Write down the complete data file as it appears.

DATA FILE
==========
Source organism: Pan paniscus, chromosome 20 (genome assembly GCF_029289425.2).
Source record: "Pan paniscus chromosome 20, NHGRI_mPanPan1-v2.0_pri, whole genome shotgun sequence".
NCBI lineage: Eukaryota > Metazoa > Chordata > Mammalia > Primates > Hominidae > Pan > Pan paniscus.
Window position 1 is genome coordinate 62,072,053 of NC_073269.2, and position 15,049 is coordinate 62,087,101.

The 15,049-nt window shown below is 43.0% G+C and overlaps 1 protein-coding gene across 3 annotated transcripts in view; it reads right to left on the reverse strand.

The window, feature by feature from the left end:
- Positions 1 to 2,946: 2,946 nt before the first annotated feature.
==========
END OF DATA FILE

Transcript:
Source organism: Pan paniscus, chromosome 20 (genome assembly GCF_029289425.2).
Source record: "Pan paniscus chromosome 20, NHGRI_mPanPan1-v2.0_pri, whole genome shotgun sequence".
NCBI lineage: Eukaryota > Metazoa > Chordata > Mammalia > Primates > Hominidae > Pan > Pan paniscus.
Window position 1 is genome coordinate 62,072,053 of NC_073269.2, and position 15,049 is coordinate 62,087,101.

The 15,049-nt window shown below is 43.0% G+C and overlaps 1 protein-coding gene across 3 annotated transcripts in view; it reads right to left on the reverse strand.

The window, feature by feature from the left end:
- Positions 1 to 2,946: 2,946 nt before the first annotated feature.